When channel-surfing before dinner, invariably we gravitate to the
As I’m watching a segment last week that had some skinny little kid screaming his tonsils out on a roller coaster, I realized that I was witnessing yet another dividend of economic globalization. Sure, my closet is full of cheap Nikes and I’ve enjoyed my inexpensive microwave made in some Southeast Asian sweatshop, but I honestly never had imagined the far reach of globalization in my nightly entertainment.
After the kid and his older brothers won the $10,000 prize for the “best” home video, they explained how it was made. The youngest boy, probably 10 years old, was mortally afraid of roller coasters and both of his brothers knew this. The oldest brother, about 16 years old, “made” his younger sibling go on the terrifying roller coaster just so that he could film his death screams and submit them to the video show. Needless to say it worked.
The show is increasingly entertaining as more and more people have access to video camera equipment, and that equipment is cheaper and more available to the average consumer due to globalization. When Uncle Elmer gets drunk on Thanksgiving and decides to drive his ATV off a makeshift ramp into the creek, it’s now much more likely that Cousin Sadie has a Sony digital movie camera running. Little Vern sets his pants on fire with a roman candle on the 4th of July? Don’t worry, Pa has it on the Samsung camcorder.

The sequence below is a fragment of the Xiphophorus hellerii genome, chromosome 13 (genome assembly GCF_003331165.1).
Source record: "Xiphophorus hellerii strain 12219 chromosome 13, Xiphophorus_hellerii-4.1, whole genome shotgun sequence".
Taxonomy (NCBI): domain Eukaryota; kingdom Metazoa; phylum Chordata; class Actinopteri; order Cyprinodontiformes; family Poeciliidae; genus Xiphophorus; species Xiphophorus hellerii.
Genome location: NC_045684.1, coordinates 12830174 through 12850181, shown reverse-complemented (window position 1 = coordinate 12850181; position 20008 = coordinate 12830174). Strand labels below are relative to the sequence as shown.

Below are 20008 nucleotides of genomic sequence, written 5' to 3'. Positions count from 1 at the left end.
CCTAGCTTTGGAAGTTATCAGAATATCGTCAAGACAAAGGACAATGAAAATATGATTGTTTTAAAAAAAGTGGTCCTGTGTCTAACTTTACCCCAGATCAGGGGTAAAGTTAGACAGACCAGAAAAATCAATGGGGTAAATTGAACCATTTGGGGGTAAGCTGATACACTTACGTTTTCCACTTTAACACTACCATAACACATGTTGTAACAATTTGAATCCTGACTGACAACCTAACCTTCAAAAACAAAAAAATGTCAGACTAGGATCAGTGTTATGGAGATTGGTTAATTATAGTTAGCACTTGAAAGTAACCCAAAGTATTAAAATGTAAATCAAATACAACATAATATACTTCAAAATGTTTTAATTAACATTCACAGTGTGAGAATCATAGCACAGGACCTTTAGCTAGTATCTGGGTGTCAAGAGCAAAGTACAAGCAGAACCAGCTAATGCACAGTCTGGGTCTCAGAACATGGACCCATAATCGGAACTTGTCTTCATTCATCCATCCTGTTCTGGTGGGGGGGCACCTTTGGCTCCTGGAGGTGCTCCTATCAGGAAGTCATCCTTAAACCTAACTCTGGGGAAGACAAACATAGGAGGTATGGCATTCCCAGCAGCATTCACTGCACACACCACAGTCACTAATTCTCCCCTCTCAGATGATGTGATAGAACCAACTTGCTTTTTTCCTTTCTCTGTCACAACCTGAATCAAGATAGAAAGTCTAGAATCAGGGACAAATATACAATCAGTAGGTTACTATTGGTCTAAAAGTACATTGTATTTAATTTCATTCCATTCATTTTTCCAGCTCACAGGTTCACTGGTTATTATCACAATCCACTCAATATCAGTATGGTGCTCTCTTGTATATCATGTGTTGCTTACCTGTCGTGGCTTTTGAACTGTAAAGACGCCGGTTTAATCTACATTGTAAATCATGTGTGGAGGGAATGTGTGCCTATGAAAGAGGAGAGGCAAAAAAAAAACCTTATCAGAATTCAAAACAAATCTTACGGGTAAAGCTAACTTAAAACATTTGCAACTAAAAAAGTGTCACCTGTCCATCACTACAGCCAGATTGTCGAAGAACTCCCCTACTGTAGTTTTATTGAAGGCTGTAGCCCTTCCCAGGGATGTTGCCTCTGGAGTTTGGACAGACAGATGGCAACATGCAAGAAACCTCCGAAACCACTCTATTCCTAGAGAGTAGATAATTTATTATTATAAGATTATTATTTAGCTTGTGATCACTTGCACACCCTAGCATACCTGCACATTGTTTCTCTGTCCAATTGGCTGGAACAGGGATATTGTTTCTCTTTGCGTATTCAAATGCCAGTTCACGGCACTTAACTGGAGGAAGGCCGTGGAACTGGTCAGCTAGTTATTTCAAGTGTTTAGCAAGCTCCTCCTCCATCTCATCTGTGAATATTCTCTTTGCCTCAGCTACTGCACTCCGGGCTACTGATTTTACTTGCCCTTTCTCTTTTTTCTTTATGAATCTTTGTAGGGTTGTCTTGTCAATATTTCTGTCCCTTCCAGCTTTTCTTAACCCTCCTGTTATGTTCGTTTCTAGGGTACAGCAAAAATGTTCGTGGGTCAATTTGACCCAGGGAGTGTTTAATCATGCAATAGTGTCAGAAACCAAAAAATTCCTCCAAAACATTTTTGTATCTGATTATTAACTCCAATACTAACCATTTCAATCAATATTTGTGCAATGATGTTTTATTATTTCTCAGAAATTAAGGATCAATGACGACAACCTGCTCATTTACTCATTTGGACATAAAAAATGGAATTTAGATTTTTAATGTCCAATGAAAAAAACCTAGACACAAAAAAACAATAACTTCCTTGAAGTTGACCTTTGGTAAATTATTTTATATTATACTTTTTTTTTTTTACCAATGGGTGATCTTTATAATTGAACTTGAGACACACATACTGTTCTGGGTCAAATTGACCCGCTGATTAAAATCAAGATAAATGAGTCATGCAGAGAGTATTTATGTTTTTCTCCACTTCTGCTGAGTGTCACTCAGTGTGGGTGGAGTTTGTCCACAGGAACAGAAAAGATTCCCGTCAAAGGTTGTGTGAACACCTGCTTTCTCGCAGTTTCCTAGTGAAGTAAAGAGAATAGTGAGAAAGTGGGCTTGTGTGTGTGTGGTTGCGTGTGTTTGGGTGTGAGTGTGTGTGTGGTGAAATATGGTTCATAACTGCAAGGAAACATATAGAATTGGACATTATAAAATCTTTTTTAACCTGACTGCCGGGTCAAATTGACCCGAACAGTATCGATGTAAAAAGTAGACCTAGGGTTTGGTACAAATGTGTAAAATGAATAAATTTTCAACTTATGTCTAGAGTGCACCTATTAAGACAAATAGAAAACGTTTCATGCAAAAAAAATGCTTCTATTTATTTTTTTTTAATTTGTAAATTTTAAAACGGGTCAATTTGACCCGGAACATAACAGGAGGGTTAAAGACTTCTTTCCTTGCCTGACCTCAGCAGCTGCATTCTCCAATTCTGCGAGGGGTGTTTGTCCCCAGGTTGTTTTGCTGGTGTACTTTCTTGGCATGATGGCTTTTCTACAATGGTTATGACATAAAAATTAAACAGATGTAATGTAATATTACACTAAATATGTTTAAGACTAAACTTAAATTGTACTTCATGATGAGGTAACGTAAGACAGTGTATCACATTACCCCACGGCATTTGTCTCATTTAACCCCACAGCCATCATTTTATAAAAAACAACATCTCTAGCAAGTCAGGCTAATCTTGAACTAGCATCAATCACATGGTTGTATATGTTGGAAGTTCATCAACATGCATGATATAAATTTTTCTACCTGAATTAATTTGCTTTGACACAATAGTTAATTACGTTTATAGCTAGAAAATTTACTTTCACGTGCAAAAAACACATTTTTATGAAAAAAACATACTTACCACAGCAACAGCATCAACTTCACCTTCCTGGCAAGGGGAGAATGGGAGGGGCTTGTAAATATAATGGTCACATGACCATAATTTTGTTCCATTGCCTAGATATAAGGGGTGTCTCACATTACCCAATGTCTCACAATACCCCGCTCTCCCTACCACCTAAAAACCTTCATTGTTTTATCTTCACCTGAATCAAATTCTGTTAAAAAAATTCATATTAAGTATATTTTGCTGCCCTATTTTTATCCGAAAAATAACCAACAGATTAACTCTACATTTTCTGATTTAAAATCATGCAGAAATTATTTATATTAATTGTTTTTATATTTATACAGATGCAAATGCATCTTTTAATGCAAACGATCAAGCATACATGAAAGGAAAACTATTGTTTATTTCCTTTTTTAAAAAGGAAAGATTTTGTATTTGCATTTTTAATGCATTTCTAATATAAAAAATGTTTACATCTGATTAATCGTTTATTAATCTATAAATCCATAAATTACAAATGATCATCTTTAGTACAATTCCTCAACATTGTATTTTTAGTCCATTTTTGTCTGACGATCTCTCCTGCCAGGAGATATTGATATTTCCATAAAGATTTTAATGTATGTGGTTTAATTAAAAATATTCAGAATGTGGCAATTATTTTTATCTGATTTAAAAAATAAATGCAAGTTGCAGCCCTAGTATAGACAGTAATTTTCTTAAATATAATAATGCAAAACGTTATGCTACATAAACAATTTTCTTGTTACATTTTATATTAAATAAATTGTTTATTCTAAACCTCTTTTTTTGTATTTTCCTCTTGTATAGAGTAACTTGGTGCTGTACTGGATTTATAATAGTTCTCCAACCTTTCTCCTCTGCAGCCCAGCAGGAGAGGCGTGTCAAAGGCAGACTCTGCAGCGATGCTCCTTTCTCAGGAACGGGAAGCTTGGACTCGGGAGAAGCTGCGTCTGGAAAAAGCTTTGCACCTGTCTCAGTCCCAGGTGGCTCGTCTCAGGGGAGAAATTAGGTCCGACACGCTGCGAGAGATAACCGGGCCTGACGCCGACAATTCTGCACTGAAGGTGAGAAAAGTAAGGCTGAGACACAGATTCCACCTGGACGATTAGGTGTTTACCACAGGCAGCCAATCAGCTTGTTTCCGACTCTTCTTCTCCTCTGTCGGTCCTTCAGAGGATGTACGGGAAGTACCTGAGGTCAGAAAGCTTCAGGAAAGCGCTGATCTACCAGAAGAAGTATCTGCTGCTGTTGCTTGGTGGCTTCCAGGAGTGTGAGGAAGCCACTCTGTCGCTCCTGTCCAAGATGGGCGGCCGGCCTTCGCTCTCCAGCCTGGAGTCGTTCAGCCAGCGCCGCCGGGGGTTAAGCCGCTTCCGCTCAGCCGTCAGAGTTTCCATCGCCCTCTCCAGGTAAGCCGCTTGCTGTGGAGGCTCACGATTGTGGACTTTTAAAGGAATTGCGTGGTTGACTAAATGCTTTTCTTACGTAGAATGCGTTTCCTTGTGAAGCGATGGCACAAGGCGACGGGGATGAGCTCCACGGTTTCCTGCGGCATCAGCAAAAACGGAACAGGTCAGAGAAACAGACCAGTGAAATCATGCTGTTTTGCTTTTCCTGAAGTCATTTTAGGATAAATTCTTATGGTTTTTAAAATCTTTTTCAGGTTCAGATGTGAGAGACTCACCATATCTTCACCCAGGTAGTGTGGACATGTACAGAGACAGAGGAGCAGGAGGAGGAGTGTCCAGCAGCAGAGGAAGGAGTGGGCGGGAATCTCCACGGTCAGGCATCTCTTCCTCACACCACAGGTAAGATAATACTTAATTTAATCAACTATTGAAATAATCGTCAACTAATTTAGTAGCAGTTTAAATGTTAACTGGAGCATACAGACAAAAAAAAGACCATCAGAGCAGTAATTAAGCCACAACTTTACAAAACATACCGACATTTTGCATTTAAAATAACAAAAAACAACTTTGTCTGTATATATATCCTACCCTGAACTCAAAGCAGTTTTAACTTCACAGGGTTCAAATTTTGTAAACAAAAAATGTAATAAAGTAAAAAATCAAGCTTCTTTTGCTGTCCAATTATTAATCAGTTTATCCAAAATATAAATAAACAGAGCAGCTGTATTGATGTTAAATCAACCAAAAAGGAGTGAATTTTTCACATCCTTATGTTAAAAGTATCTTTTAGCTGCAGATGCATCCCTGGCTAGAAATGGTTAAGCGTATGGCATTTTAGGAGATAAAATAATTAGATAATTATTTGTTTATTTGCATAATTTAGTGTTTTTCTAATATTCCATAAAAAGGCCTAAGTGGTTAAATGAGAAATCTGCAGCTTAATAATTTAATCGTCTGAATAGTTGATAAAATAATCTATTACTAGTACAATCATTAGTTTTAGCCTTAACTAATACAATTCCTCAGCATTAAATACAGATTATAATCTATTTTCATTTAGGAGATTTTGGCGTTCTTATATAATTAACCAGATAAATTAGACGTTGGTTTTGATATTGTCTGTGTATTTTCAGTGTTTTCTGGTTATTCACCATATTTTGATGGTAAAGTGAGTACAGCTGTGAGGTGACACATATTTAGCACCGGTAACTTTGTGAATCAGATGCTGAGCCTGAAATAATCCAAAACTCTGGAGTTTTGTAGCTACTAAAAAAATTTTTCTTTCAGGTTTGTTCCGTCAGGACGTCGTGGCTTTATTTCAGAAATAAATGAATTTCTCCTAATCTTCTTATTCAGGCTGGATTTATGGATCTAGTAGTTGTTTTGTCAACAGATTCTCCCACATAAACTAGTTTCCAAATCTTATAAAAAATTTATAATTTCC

I know that video shows have been around for at least a decade and who can forget the Jackass movies, but my point is that never have the quaint activities of Americana been so available to the viewing public, and it’s always funnier when it happens to someone else. It’s as if every backwater and trailer park has constant surveillance video running just for our entertainment. Did Thomas Friedman ever see this coming?
Every baby who pees on his Dad or pours spaghetti sauce on Grandma’s dress is recorded for TV—their fifteen seconds of fame, and a chance at $10K. So, keep the cameras running,